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Exquisite Corpse - A Journal of Letters and Life

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The Wobbling Pivot
by Skip Fox ||
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Kevin Young
To Repel Ghosts: Five Sides in B Minor
Zoland Books, Cambridge, MA.

Kevin Young's To Repel Ghosts: Five Sides in B Minor immediately put me off. A poetic biography of the painter Jean-Michel Basquiat where the "poetic" consisted of the repeated use of a single form with relatively minor variations. As boring in concept and execution as anything by MacLeish, Benét, Warren, or Berryman, I thought. The bio on the flyleaf, with its gab of prizes, ploughshares, and NPR, reading like mud, depressed me further. Why had I agreed to review this book? Three-hundred-and-fifty-fucking pages! I don't have that much time left, as they say. Then I began reading. It soon became apparent that Basquiat was not so much the center of this book as the main dynamic representative of a presence in the cultural-historical montage that was America in the twentieth-century, a presence rendered protean by Young in the text's sightstream as boxers (such as Jack Johnson and Muhammad Ali), singers (Billie Holiday), musicians (Charlie Parker and Lester Young), blues artists (Robert Johnson), folk painters (Bill Traylor), and writers (Langston Hughes), each an articulation of the echoic possibilities and hardships, life after life, of our morphing protagonist. That's the "center." These figures are not the foils of Basquiat (though perhaps Warhol is), but the confluence of such lives which testify to the intelligence and courage with which they confronted the crude accommodations of their age. In common their confusion, frenetic activity, pain, and self-destruction. In common as well, their vitality, vision, and openness (from amid the wreckage, a naivete yet peers, etc.). Most often the very real possibility of "making it" and "after a fashion" (given some "accommodation of spirit") in the white man's world is proffered, only to be inevitably withheld (the way an armed robbery is a withholding), with the resultant failure in any terms other than their lives might attest or such a book measure. Not so comfortably conceived as I first thought.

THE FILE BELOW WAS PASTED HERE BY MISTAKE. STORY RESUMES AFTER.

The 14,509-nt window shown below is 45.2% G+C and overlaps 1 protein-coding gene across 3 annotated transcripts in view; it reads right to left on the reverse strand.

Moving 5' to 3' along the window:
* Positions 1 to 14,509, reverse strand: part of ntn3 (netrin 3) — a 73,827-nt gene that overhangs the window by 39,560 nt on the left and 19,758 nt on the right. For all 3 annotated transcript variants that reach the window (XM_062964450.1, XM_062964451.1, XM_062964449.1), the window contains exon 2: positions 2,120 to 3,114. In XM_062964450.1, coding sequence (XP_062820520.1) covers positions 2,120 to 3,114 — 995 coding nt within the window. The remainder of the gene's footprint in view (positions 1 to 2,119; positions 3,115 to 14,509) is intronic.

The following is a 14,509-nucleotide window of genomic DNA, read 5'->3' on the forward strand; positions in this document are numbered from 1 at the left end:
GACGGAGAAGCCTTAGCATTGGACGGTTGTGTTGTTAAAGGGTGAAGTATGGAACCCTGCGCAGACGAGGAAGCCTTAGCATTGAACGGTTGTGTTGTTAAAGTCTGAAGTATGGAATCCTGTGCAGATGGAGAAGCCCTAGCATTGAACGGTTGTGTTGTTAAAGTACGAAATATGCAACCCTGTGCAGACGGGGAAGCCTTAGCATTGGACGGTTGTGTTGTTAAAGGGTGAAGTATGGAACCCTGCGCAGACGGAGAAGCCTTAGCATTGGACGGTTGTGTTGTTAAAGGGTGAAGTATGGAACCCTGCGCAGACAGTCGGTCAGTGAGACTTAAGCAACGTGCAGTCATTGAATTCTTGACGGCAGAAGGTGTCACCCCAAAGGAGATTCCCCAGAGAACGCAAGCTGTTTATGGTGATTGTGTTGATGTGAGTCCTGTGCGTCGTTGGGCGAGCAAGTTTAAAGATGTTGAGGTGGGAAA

And the measure in its most obvious form is the terse triplet, unrhymed, generally four words per line or less, often nouns and noun phrases flying at the reader who must, if he will attend, realize these flailing clusters (think of cummings' grasshopper) in their multiple connections and witness the articulation of these joints which often seen to move, like the thumb, several ways gracefully at once. The lines themselves are bright, frenetic things, generative clusters of mind thought, cultural jabber, and luminous observations as they flow circumstantially yet inevitably through a representative life, as though each was an experiment; lines luminous with a language (Young's tongue here the sieve of culture itself) drawn from movies, ads, signage, headlines, idioms, jargon, argot, and common phrases from newspapers, labels, cartoons, and the blather of our time, the inane contiguous with the intelligent. Each noun cluster flowing into the next or interrupted by the following in the three-line time of Young's remarkably versatile tercet into an intuitive, associative, and dynamic montage of the possible and its injection into the actual world, usually with brutal results. In the hands of Young, the three-liner is an instrument capable of highly various and nuanced effects both in its isolation and as it runs through the poem, through the book.
      The intelligence of the montage (which is sometimes both overlay and sequential) is fast and facile, flying in the face of aesthetic standards based on a consistency, narrowly conceived, of tone, riding a generative engine of chance, wordplay, jokes, memory, references spawning references in parallel phrasing, as well as biographical and meditative furtherance. Amid the whiplash of reference and recognitions, Young's poetry floats just over the center, as above the rotating blades of a helicopter, almost pacific, with one or another of his figures. And over the center, as well, a faith in art itself, not just Basquiat's or his own, but the art of living as achievement, a wobbling pivot to be certain, but a pivot nonetheless. That is the diorama of the culture and these lives pivots, drunkenly, to a series of conclusions, each deadly serious. Yet in toto the work is oddly optimistic. Asserting and reasserting the fact that such men as Robert Johnson and Jean-Michel Basquiat are possible, that their lives and work engage the most essential portions of themselves despite the oppressive and ubiquitous hostility or ignorance of their time. That the world is, finally, regenerative.

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